Brian Williams Returns to NBC 'Nightly News,' & The Internet Has Lots Of Feelings

In early February, Nightly News host Brian Williams was temporarily suspended from his position on NBC after making misleading claims about his time spent covering the Iraq War in 2003. NBC was caught up in plenty of turmoil when veterans challenged the anchor's story, when he said he faced enemy fire while in a helicopter, and the network suspended Williams for a period of six months without pay. But now, over six months after his suspension, the most widely watched news anchor in the United States is back. Brian Williams returned to NBC's Nightly News on Tuesday to fill in for his successor, Lester Holt, while the latter was out sick.

Williams anchored a report on Los Angeles schools closing as Los Angeles Unified School District officials updated the public on the threat that made them close schools city-wide. The threat was later revealed to be a hoax, and investigations are ongoing into who was behind the very expensive (and disruptive) prank. With Holt under the weather, Williams stepped back into his old role for the first time since his swift suspension earlier in the year.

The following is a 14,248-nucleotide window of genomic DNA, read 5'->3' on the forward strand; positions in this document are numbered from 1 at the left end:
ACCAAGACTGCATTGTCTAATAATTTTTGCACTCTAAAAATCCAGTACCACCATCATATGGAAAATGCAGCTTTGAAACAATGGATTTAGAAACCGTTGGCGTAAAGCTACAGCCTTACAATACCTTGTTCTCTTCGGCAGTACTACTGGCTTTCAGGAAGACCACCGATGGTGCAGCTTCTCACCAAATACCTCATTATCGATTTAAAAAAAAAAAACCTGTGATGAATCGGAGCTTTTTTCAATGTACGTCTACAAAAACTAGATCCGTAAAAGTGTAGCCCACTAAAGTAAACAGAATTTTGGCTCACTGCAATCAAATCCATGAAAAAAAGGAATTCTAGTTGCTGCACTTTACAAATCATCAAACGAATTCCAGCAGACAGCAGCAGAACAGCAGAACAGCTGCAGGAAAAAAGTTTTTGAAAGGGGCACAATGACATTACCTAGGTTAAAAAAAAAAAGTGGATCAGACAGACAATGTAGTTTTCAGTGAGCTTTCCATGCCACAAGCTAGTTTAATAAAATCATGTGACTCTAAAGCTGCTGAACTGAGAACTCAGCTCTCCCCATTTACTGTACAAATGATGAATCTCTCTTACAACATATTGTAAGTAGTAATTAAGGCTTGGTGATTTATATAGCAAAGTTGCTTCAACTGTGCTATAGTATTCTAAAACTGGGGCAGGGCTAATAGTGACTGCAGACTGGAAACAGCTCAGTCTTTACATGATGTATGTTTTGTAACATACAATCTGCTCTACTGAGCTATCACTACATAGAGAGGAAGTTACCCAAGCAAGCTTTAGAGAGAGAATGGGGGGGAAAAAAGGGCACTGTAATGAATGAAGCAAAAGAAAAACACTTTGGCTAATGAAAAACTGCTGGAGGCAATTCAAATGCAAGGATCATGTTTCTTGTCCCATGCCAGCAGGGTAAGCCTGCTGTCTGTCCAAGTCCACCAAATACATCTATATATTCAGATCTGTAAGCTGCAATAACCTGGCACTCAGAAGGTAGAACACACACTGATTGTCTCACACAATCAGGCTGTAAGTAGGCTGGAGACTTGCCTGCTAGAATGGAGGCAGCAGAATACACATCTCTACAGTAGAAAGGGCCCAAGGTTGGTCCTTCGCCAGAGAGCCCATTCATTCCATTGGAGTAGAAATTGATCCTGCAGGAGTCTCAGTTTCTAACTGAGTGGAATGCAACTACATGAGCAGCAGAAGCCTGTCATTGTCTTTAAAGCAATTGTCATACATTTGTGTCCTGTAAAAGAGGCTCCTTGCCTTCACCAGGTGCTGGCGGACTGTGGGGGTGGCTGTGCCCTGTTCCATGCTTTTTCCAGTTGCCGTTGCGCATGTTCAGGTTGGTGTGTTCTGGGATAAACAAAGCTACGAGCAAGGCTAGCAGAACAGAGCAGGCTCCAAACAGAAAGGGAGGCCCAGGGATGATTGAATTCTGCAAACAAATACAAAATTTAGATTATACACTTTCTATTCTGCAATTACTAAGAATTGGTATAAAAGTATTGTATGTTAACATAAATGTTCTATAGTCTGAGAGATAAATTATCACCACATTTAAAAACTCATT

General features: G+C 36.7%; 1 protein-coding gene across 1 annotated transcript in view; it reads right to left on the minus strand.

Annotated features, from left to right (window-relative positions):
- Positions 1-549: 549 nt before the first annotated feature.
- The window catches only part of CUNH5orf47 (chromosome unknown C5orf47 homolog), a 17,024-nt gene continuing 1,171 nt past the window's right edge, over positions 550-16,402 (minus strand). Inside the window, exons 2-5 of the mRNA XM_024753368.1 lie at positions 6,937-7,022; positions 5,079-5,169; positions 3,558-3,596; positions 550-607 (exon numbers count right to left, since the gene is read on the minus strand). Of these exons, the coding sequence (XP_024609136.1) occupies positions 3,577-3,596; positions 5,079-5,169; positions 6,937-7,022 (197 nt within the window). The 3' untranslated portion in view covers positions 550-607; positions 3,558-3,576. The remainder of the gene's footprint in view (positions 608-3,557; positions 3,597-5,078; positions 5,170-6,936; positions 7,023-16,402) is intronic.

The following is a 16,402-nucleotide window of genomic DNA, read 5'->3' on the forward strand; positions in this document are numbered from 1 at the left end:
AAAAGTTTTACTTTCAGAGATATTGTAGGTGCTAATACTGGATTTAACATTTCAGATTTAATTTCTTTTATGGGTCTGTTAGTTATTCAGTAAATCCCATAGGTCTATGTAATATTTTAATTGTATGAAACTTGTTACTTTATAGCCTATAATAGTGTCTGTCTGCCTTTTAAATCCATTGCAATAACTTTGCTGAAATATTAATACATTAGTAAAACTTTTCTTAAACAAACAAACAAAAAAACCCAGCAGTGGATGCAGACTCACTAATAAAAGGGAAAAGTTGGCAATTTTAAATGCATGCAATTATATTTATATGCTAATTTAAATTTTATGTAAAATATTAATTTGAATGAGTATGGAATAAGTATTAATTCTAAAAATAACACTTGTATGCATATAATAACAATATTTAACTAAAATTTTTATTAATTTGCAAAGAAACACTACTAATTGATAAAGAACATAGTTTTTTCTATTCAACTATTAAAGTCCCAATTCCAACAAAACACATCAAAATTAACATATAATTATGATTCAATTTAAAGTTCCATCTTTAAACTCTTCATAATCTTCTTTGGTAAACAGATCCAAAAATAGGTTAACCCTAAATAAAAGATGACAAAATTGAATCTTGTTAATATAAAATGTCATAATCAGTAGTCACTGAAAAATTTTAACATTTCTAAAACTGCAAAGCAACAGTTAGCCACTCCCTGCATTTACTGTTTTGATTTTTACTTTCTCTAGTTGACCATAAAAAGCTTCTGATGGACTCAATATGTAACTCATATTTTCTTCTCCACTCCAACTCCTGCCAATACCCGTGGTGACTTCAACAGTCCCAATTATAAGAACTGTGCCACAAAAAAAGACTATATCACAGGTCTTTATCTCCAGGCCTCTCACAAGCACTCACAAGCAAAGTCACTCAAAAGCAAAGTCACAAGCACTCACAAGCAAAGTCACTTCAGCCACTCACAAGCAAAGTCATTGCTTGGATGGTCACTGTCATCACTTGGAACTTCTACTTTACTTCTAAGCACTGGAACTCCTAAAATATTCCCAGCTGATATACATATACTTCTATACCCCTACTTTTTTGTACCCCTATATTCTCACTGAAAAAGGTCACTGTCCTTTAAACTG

Williams had already returned to NBC screens, as MSNBC's live news anchor in September, when NBC brought him back — albeit in the lower-paying, less stable MSNBC role. His substitute, Lester Holt, took over the Nightly News anchor position full-time.

Now that he'll be back on the show — even if only for one special news program — the Internet is having all sorts of feels about it. Well — mainly sarcastic ones. People have also been quick to note that Williams' first news report back on Nightly News is about a hoax — rather fitting, no?

But in all honesty, I still respect Brian Williams. Not for his brave story that did not actually happen back in 2003, but simply because it must take a certain level of bravery to get back on the Nightly News show after everything that went down, and when viewers seem to (very clearly) remember it all.

Image: Alex Wong/Getty Images for Meet the Press